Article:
We will never know if his former owners may have encouraged his habit by saying “off,” shoving him down (he really liked to be touched and talked to!), or perhaps they left food out frequently, fed him tidbits as they cooked, or merely pushed food to the backs of the counters where he could still smell it. Showing him that something else worked for him did the trick. Unfortunately, we forgot that his new manners wouldn’t transfer automatically to a new environment without a refresher course. Which is why, in his first visit to my parents’ house, an innocent carrot cake fell victim to our negligence. I am sure he is still wagging his tail over that one.

Housetraining Hint #1

Teaching your dog to eliminate only outside, especially if he’s a new puppy, is usually a labor intensive process. You’ll need to take him outside frequently, know how to respond if he does pee indoors, know the right way to supervise so he does not pee indoors in the first place, and have a plan for increasing his freedom in the house. In addition to this primer on how to house train a puppy, I thought I would offer a series of weekly hints to help those of you who are in the midst of this process. These are tips that are commonly needed by my dog training clients and that have made a big difference in their progress. Some of these hints maypuppypeeing not apply to you. If not, just wait a few days! Puppies have a way of throwing a curve ball at you just when things are going smoothly. Not to worry, that’s normal; my hope is that having the tip ahead of time will help ease the house training for both of you. So here we go, here is tip #1:

Do not praise your puppy or new dog while he is eliminating. Timing is everything. If you begin praising your pooch as soon as he has squatted, you risk distracting him or interrupting him altogether. This can translate into more frequent potty opportunities needed, or the “he pees in the house as soon as we’ve walked back in the door” syndrome. Let him empty that little bladder all the way. The moment he finishes is the time to turn on the enthusiastic praise.

Helping Your Puppy Sleep Through the Night

A friend of mine just brought her new puppy home. One thing on her mind is whether the pup will sleep quietly through the night in the crate. Many puppies will not have to get up to pee (metabolism slows way down overnight, so they don’t need to pee as much as during waking hours). But they probably do miss their littermates, and may not know how to be confined by themselves.mincrestst0022 Here are a few tips in case you are in the same boat:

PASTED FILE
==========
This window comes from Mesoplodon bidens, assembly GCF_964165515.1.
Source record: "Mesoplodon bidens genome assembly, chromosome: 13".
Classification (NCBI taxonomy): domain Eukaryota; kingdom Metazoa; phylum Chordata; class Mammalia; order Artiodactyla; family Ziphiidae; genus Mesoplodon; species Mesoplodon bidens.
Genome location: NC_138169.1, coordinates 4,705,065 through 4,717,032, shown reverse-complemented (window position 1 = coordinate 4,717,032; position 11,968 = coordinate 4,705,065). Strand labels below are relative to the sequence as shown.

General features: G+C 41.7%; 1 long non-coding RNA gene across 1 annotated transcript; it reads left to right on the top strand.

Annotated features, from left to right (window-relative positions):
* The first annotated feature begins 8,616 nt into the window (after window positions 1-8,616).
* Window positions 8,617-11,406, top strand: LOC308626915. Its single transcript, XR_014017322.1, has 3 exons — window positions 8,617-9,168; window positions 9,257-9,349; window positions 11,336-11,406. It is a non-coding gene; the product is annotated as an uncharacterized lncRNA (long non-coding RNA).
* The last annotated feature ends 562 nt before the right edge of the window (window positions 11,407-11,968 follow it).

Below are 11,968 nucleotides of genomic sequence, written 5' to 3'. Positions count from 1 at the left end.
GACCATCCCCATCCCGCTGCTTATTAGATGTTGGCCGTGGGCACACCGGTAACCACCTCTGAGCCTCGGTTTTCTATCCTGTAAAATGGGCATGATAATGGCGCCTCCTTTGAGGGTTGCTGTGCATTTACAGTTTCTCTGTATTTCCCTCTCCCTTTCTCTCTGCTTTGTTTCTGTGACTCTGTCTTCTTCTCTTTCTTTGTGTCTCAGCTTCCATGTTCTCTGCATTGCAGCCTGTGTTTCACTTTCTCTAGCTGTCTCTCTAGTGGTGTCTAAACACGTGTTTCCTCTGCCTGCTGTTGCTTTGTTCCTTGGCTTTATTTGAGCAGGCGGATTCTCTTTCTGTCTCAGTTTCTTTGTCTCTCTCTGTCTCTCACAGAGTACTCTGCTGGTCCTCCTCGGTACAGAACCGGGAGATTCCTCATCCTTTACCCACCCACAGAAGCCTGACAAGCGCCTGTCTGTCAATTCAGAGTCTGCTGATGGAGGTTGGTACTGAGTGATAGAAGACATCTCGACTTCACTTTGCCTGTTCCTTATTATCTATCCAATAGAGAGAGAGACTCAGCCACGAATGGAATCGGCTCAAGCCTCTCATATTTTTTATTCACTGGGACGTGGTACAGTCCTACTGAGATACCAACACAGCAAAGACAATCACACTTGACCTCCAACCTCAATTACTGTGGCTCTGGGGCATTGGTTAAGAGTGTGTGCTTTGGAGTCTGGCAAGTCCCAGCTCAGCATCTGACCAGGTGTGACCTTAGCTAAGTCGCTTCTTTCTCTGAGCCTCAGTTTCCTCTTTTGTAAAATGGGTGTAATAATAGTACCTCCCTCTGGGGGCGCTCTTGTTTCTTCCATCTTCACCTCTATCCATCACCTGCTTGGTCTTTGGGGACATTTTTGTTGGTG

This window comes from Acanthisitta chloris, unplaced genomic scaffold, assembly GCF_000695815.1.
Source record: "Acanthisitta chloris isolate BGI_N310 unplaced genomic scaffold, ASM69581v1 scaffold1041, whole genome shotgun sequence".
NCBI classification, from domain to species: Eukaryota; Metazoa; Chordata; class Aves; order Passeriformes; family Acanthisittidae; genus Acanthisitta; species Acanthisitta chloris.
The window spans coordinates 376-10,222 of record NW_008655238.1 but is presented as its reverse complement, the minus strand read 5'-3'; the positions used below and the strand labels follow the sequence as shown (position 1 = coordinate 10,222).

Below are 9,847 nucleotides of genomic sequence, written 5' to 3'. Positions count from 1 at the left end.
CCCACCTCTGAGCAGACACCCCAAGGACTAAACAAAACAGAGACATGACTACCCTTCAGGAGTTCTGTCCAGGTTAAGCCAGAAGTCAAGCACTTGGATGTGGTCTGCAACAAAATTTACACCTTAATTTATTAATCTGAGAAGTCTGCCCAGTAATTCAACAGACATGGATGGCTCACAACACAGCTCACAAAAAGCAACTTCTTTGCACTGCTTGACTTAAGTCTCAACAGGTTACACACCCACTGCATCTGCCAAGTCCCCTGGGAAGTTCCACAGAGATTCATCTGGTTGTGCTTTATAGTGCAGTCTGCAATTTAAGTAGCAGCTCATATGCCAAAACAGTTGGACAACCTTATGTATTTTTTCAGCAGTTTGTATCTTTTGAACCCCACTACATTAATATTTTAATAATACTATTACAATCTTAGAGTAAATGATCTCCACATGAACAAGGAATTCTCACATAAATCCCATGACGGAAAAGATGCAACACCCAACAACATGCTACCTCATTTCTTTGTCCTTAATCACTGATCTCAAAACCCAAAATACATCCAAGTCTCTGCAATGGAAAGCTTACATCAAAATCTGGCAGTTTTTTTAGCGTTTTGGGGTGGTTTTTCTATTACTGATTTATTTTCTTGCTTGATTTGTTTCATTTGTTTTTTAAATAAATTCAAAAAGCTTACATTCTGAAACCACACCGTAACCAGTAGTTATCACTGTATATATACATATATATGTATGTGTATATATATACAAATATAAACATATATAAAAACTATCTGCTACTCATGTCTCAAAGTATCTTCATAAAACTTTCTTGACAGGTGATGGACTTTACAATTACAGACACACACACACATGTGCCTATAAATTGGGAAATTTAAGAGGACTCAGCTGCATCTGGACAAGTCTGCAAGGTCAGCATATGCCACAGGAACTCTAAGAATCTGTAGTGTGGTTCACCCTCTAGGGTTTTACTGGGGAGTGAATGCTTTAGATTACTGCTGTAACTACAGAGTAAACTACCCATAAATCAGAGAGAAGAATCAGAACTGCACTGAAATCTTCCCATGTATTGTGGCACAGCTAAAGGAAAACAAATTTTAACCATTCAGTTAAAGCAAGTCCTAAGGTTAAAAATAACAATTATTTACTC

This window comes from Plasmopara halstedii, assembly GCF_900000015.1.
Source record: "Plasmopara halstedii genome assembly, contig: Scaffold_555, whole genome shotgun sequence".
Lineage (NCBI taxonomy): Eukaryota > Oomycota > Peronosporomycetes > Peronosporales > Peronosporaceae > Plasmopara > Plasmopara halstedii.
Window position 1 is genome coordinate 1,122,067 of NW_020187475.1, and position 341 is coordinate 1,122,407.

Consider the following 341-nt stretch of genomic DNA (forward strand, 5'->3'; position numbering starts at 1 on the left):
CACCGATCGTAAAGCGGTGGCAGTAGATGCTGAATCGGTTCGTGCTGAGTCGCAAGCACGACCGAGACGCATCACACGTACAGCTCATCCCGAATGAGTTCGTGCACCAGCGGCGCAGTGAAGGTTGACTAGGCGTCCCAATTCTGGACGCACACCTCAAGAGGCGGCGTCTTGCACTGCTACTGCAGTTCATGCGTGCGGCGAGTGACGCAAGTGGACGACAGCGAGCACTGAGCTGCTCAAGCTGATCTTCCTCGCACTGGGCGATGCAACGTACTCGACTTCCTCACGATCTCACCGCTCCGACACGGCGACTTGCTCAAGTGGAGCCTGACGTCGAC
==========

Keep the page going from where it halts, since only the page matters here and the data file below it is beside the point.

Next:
• Wrap a hot water bottle filled with warm water in a towel. Place it in the crate just before you tuck the puppy in for the night.
  • Place a t-shirt you’ve worn that day (so it has your scent on it) in the crate with the pup.
  • Cover the crate with a light sheet.
  • Keep the crate next to your bed. (You can always move it the next morning. In fact, depending on how big the crate is, you may want one for beside the bed and one for daytime use near family activities).
  • If the puppy stirs a little, don’t assume she has to pee and whisk her outside. Just give her a moment, she may be shifting around and just go back to sleep. You can even lean down and  stick your fingers through the crate. Your pup will find them (it’s very cute) and find comfort that you’re still nearby.
  • If the fussing is of a more agitated variety, your pup may need to go out. Just carry her and keep it very low-key. Act as though you are trying to avoid waking her up all the way. Don’t have a big party or feed treats in the middle of the night or the pup may decide that’s a lot of fun. Just do the minimum and get back to bed.

Despite all of this, you will have ups and downs as you and your puppy figure out her routine and what her little sounds mean. So, during the day, take lots of pictures of the pup and do fun things with her, to balance out the sleep deprivation you’re sure to experience temporarily. Fuzzy puppy days will be gone before you know it, so soak it in while you can!